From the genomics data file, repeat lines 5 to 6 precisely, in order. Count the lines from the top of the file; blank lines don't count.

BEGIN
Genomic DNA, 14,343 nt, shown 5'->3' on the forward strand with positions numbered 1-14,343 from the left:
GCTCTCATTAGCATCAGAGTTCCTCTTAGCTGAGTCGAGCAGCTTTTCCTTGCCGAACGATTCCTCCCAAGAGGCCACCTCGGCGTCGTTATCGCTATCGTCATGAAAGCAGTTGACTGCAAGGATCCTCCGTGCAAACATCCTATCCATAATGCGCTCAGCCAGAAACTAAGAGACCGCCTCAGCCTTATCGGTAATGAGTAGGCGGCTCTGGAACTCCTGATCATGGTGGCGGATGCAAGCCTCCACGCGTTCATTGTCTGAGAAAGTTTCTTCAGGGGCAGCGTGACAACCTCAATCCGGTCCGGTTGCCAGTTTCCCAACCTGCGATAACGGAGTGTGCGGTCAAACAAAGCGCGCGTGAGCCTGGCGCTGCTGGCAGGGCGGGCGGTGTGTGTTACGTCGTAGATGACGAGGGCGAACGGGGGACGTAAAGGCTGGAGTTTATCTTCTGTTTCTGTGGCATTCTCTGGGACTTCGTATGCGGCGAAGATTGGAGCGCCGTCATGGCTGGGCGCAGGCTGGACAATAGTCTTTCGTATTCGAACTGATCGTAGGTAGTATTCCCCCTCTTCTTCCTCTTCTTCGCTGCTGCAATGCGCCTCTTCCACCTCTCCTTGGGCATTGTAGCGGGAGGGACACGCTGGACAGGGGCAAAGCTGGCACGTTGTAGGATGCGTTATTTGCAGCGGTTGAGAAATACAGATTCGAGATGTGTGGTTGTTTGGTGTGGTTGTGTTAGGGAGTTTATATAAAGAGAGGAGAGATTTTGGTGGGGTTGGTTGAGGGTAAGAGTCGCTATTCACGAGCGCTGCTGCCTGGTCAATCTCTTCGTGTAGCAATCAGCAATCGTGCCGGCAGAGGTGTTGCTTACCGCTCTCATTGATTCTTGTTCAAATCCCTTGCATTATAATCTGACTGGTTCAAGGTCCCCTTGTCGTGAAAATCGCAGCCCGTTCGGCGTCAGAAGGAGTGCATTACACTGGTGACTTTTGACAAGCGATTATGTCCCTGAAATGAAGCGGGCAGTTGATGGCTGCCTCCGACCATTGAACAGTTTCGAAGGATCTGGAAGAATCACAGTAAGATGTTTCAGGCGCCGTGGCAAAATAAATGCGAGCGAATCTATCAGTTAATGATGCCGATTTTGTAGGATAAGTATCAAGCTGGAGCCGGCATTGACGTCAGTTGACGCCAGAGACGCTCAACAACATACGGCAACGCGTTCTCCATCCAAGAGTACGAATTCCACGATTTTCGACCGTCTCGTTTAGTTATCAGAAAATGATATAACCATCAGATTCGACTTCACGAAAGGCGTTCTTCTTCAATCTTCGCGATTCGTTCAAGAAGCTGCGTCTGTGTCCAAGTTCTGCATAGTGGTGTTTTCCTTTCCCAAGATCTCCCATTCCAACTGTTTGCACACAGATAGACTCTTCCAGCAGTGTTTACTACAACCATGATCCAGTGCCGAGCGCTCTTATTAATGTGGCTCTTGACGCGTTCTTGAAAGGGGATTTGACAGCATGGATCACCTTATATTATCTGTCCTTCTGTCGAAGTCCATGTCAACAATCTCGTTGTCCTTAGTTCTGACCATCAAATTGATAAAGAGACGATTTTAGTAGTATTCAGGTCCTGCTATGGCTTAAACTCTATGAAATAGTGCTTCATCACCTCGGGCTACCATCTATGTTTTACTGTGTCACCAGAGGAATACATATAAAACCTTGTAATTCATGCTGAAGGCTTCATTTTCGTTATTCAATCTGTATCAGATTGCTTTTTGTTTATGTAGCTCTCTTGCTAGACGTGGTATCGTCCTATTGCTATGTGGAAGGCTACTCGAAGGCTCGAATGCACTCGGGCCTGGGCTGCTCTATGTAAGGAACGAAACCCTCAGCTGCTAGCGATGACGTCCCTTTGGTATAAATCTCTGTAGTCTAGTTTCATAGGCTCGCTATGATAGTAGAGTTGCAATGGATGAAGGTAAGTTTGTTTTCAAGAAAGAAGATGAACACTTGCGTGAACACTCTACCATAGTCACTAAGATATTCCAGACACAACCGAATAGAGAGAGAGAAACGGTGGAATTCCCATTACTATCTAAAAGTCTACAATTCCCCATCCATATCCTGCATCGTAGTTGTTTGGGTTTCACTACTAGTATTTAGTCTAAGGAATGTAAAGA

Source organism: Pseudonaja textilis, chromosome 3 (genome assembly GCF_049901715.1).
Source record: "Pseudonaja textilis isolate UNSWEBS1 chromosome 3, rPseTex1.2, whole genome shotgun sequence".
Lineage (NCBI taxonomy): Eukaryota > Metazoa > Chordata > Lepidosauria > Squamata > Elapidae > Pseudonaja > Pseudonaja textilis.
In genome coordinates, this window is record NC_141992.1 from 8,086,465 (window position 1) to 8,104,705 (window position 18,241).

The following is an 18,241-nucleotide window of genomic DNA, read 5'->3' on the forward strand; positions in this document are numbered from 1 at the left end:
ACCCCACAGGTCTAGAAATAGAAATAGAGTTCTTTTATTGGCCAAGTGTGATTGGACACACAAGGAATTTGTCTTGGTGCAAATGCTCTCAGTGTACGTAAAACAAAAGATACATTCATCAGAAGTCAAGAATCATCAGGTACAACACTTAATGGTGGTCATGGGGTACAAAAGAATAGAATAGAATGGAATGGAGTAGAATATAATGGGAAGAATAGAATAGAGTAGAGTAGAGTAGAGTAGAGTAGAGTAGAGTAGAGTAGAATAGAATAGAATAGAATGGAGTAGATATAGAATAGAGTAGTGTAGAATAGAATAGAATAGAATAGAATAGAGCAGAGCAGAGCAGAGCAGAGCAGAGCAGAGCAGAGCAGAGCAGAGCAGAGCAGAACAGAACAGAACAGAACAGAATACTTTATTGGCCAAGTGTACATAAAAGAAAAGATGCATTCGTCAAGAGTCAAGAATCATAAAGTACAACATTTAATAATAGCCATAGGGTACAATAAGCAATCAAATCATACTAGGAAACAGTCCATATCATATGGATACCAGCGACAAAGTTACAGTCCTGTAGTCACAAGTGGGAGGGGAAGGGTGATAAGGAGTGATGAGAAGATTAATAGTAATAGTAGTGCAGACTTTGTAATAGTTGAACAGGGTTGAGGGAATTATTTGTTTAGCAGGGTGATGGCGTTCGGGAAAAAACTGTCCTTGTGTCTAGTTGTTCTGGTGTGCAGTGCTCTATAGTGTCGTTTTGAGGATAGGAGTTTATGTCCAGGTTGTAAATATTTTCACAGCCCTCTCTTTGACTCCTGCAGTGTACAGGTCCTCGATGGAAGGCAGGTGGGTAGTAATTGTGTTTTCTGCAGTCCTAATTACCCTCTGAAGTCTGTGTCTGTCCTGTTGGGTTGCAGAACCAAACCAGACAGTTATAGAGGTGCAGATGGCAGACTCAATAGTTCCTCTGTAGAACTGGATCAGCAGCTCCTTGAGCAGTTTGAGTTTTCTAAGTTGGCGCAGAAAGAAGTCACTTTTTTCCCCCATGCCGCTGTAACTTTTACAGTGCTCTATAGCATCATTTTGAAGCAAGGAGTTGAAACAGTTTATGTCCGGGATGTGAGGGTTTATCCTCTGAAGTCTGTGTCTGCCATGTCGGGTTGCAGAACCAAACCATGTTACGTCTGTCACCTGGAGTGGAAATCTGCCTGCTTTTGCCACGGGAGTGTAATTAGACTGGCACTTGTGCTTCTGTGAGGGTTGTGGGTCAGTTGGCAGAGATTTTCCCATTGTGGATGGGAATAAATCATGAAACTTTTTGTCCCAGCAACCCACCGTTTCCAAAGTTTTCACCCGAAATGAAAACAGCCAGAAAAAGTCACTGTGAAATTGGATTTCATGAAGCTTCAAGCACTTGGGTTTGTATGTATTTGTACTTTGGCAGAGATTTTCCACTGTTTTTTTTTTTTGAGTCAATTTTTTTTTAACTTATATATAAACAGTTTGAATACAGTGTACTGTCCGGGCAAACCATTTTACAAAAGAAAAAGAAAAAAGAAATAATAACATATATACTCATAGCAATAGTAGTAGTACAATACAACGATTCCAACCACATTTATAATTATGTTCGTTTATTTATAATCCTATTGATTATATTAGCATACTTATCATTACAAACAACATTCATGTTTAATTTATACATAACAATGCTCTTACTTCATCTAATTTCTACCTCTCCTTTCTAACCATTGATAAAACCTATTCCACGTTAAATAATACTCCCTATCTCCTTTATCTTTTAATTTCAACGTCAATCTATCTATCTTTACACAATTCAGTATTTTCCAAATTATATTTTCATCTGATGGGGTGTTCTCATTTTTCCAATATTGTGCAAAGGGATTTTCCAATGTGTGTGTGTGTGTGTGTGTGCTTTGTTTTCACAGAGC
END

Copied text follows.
Lineage (NCBI taxonomy): Eukaryota > Metazoa > Chordata > Lepidosauria > Squamata > Elapidae > Pseudonaja > Pseudonaja textilis.
In genome coordinates, this window is record NC_141992.1 from 8,086,465 (window position 1) to 8,104,705 (window position 18,241).